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Learning from Loss

Date: May 31, 2013


Tall, burly Frank Fullerton and his petite blonde wife, Ann, are exhausted. 

“I’m so tired,” Ann says while she and her husband walk into a hospital consulting room.

The Fullertons have spent a week at the bedside of their 15-month-old daughter, Emma. They’ve hardly left the pediatric intensive care unit (PICU) where Emma has been fighting a combination of life-threatening conditions. Her heart has been weakened by cardiomyopathy, diagnosed when she was 9 months old, and a recent bout of respiratory syncytial virus (RSV) required the insertion of a breathing tube.

Now, Emma’s condition appears to be improving. The breathing tube has been removed. The attending physicians and nurses tell the Fullertons to go home and rest. 

Arpana Rayannavar, a second-year pediatric resident, urges them to take that advice. “I can keep you updated.”

Reassured, the Fullertons go home. But early the next morning, they receive a call to return to the hospital immediately. Emma’s condition has changed.

It becomes the agonizing duty of Rayannavar to tell the Fullertons that for reasons yet unknown, Emma stopped breathing. The resident recounts all of the unsuccessful efforts to revive her. Then, quietly, she says, “I’m sorry to tell you that Emma died.”


And so begins Rayannavar’s daunting half-hour encounter with two standardized patients (SPs)—actors who are trained to portray real patients or their family. The scenario above was conducted during the 17th annual Cameron Kravitt Foundation Grief and Bereavement Seminar.  

Rayannavar was one of 27 pediatric residents and six chaplaincy residents participating in the daylong seminar in January. Since the program was founded, 410 pediatric and 36 chaplaincy residents at The Johns Hopkins Hospital have taken part in its grueling but enlightening interactions, which include discussions among themselves in small groups, presentations with actual parents whose children have died and explorations with experts on such subjects as how the world’s religions deal with death.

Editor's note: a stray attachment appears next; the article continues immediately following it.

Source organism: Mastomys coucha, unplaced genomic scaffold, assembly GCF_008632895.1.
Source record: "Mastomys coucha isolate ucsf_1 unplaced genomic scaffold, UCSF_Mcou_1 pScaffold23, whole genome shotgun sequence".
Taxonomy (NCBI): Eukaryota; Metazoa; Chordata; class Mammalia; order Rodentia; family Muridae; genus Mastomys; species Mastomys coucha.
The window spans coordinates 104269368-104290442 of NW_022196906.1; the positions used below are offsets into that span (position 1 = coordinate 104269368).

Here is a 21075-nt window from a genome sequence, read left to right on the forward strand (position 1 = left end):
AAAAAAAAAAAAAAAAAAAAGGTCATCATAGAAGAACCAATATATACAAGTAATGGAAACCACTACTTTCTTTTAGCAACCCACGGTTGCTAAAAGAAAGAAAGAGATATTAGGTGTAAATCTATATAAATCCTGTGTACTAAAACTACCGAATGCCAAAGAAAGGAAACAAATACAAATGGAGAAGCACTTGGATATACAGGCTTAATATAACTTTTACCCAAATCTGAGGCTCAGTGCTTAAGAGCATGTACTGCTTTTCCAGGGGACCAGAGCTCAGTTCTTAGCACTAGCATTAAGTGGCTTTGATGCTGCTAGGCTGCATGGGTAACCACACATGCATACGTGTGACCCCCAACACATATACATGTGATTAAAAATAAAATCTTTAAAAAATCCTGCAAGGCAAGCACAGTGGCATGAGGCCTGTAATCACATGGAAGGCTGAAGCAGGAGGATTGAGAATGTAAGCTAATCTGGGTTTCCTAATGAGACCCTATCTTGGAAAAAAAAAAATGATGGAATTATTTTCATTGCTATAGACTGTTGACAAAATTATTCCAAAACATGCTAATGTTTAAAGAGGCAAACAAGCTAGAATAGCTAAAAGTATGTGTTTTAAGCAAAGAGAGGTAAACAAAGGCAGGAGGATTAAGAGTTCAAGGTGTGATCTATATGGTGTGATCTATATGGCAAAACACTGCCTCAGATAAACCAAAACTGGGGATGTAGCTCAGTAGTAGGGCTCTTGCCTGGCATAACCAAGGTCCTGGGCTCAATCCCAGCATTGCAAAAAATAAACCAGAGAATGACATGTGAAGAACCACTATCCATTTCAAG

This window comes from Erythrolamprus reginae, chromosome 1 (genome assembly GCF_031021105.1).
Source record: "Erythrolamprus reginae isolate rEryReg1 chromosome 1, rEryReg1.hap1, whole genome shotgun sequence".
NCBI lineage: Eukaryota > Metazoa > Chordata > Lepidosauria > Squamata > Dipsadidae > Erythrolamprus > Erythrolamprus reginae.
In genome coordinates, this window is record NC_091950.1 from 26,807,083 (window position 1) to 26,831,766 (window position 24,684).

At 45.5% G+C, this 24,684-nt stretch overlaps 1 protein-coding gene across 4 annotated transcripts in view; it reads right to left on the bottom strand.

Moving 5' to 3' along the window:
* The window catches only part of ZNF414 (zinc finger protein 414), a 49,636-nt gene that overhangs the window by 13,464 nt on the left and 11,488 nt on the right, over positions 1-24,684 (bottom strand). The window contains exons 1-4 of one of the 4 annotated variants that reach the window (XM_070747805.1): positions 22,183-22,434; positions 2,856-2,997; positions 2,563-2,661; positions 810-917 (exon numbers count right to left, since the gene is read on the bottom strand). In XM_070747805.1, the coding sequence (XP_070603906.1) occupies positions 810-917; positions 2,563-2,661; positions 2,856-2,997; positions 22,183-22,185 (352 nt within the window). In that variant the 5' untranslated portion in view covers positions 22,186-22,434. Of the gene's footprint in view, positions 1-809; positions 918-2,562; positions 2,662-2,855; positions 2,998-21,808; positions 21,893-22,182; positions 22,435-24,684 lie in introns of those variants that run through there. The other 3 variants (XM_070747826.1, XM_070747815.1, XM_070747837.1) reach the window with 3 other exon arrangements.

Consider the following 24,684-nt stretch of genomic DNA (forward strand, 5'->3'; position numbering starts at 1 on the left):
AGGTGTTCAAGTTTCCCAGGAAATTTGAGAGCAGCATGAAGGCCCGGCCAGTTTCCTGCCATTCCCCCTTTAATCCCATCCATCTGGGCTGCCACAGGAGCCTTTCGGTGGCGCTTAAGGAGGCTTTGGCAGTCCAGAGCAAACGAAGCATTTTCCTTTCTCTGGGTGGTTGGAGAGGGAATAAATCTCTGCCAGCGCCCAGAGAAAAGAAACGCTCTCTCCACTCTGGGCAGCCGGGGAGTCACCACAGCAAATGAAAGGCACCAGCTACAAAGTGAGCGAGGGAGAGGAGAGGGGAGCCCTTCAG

“It was tough,” Rayannavar said several days after the encounter with the SPs. “I felt as if I was talking to real parents about their child. I did not know what to expect, how they would react, which is often the case in real life.”

The experience helped prepare her for a real-life scenario that occurred only hours after the seminar. “I had to give bad news to parents over the phone that same night, and I applied the feedback [from fellow residents and the Kravitt seminar SPs] to that talk,” she said.

The grief and bereavement program is funded by Beverly and Jason Kravitt, an Illinois couple whose second child was delivered stillborn in a Chicago hospital in 1982. Jason Kravitt, an attorney and 1969 graduate of Johns Hopkins University’s School of Arts and Sciences, and his wife were devastated not only by the loss of their son—whom they had already named Cameron—but also by hospital staff who seemed incapable of helping them deal with their grief.

The Cameron Kravitt Foundation was created that year. But it was in 1995 that the Kravitts began working with Johns Hopkins physicians to develop a plan for teaching pediatric residents such invaluable skills. With guidance from the late Frank Oski, then-director of pediatrics; Janet Serwint, director of pediatric resident training; and Lorene Rutherford, a one-time Johns Hopkins pediatric resident, the first seminar in grief and bereavement was held in 1996.

Serwint still heads the program. Rutherford, now a Minnesota-based pediatrician, flies in to participate. A nearly identical program, also sponsored by the foundation, trains pediatric residents at Cornell University.

Divided into groups of five, each with a pediatric faculty mentor, residents gather in separate rooms of the simulation center. As each resident engages with SPs, the other four observe the encounter.

In addition to the scenario involving the Fullertons, a second standardized patient couple followed a script in which they found their 2-month-old infant son unresponsive in his crib, rushed him to the hospital, and later learned he was dead.

Some residents taking part in the seminar had dealt with the actual loss of patients in the PICU. For others, the training session was their first experience with such a difficult situation.

“Observing fellow residents actually makes these interactions more beneficial,” says resident Melissa Kwan. “Every reaction to bad news is different, and the next best thing to actually being in the middle of it is to be a very close observer.”

The seminar also showed how important it is for residents to deal with their own emotional trauma. 

“You need to take care of yourself before you can take care of anyone else,” says Kwan. “Otherwise, you turn into a shell of a person.”

—Neil A. Grauer